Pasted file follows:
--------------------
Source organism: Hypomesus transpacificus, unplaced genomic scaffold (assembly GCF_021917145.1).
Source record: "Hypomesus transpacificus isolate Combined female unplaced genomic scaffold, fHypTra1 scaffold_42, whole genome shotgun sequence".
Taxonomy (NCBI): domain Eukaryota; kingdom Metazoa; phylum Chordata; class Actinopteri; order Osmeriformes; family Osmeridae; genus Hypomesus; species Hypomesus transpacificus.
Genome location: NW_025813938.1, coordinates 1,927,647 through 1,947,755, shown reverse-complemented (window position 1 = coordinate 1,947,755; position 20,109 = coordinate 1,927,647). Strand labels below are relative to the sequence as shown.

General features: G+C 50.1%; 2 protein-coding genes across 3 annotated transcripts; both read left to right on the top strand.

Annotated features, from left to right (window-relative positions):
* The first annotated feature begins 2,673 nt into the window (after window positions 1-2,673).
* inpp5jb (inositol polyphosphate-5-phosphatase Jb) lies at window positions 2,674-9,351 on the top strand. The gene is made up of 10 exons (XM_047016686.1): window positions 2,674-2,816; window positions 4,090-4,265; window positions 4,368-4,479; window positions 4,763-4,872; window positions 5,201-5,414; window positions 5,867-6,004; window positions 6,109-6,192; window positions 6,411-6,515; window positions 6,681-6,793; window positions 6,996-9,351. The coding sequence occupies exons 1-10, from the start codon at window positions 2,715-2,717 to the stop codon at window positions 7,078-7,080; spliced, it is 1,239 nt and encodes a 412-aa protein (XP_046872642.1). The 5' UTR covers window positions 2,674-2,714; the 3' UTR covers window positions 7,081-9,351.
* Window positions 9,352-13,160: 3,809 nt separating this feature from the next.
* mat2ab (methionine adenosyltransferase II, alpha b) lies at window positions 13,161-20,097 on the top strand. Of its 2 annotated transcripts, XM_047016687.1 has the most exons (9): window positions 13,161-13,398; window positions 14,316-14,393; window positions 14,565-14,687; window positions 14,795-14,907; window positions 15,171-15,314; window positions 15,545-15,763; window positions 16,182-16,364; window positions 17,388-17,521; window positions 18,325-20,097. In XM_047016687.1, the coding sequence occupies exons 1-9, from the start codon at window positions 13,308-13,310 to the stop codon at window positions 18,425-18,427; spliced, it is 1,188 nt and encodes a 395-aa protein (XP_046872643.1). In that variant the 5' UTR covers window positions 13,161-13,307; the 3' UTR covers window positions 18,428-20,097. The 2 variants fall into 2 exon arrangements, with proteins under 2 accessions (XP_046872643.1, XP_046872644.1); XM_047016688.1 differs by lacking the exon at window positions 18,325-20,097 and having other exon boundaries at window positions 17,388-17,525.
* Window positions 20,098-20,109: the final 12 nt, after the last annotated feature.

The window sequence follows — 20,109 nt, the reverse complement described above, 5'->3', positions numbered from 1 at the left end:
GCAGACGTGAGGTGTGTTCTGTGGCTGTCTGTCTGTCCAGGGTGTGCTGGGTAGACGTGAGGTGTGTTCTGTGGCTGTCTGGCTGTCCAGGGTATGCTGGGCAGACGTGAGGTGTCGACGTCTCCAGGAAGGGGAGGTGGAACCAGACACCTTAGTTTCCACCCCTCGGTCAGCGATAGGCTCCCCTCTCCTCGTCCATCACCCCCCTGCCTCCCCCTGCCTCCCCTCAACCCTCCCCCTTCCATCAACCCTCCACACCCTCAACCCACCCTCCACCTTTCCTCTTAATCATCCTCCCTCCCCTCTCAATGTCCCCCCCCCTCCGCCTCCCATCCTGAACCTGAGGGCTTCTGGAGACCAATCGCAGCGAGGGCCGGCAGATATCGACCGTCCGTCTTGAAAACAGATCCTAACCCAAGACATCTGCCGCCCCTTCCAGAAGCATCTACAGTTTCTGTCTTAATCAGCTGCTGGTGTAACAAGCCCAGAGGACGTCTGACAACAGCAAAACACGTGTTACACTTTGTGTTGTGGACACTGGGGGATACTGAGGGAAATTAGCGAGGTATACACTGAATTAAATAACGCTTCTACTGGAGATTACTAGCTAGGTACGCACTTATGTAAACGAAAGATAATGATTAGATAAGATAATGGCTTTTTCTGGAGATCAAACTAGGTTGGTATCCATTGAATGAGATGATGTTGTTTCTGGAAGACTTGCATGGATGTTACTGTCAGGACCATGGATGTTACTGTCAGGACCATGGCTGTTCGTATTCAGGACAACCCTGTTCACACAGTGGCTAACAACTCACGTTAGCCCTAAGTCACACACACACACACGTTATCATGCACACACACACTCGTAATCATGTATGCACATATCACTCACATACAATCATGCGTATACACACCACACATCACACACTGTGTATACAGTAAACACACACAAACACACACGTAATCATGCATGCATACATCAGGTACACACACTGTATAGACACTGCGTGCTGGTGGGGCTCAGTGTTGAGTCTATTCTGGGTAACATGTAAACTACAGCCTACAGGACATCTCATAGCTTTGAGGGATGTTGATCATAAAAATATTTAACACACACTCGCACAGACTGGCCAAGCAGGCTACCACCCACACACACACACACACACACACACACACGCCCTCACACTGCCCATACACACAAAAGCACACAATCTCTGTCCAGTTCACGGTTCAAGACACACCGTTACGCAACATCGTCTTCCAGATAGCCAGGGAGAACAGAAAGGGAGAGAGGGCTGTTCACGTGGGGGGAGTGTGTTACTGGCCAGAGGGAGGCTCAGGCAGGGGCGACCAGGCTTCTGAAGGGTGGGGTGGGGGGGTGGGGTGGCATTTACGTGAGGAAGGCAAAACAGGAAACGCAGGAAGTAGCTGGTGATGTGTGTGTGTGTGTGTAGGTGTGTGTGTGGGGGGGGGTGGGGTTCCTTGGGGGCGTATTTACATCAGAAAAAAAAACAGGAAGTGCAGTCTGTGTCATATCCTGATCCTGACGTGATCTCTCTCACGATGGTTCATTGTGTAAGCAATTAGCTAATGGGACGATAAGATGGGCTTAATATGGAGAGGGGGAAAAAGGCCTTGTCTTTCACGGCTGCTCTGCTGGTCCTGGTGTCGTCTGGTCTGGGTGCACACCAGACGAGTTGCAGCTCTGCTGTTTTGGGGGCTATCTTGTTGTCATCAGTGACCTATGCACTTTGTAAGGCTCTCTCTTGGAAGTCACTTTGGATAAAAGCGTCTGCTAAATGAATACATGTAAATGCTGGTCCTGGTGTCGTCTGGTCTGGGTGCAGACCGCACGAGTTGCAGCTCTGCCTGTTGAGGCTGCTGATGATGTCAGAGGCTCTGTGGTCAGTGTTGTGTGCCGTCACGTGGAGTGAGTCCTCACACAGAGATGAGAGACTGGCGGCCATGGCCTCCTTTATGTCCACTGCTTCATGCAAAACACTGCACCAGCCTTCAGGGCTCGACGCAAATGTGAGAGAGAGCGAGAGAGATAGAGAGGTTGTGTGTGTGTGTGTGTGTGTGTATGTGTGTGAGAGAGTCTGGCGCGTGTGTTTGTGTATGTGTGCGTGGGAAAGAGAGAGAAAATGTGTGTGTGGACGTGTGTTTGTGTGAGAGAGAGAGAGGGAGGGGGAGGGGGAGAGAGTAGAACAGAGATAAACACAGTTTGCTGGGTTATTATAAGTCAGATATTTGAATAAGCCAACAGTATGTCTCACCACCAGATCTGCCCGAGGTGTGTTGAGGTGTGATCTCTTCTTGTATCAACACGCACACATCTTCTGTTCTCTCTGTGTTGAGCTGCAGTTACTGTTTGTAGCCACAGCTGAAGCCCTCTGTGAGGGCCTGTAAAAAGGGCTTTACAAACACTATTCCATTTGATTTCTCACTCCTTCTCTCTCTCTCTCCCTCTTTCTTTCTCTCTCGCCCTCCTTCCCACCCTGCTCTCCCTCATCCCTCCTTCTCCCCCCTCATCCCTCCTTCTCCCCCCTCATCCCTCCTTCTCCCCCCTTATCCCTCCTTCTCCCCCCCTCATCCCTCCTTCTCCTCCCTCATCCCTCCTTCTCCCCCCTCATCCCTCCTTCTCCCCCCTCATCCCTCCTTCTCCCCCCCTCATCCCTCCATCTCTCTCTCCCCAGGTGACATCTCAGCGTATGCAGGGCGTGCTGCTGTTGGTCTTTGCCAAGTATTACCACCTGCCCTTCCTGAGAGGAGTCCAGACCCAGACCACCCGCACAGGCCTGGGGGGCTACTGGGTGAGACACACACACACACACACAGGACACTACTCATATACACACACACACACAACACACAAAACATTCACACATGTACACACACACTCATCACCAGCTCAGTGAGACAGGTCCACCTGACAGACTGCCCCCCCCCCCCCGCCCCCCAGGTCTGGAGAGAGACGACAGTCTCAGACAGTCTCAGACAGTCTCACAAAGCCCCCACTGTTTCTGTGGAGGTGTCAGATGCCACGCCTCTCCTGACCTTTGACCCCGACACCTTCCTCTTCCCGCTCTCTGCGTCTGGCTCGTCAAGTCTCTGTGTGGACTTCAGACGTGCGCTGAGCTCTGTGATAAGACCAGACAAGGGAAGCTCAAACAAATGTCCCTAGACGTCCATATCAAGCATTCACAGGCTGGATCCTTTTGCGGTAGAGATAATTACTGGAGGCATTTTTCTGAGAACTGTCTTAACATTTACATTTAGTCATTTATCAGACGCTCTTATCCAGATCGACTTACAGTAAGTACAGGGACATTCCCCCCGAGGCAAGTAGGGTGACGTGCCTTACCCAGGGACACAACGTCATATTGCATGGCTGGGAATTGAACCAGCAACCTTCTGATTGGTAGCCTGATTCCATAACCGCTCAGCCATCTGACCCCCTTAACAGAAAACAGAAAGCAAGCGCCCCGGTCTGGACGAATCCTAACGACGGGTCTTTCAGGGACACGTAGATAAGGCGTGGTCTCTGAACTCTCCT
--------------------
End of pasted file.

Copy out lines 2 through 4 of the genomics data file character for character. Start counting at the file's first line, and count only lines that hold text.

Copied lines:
Source record: "Hypomesus transpacificus isolate Combined female unplaced genomic scaffold, fHypTra1 scaffold_42, whole genome shotgun sequence".
Taxonomy (NCBI): domain Eukaryota; kingdom Metazoa; phylum Chordata; class Actinopteri; order Osmeriformes; family Osmeridae; genus Hypomesus; species Hypomesus transpacificus.
Genome location: NW_025813938.1, coordinates 1,927,647 through 1,947,755, shown reverse-complemented (window position 1 = coordinate 1,947,755; position 20,109 = coordinate 1,927,647). Strand labels below are relative to the sequence as shown.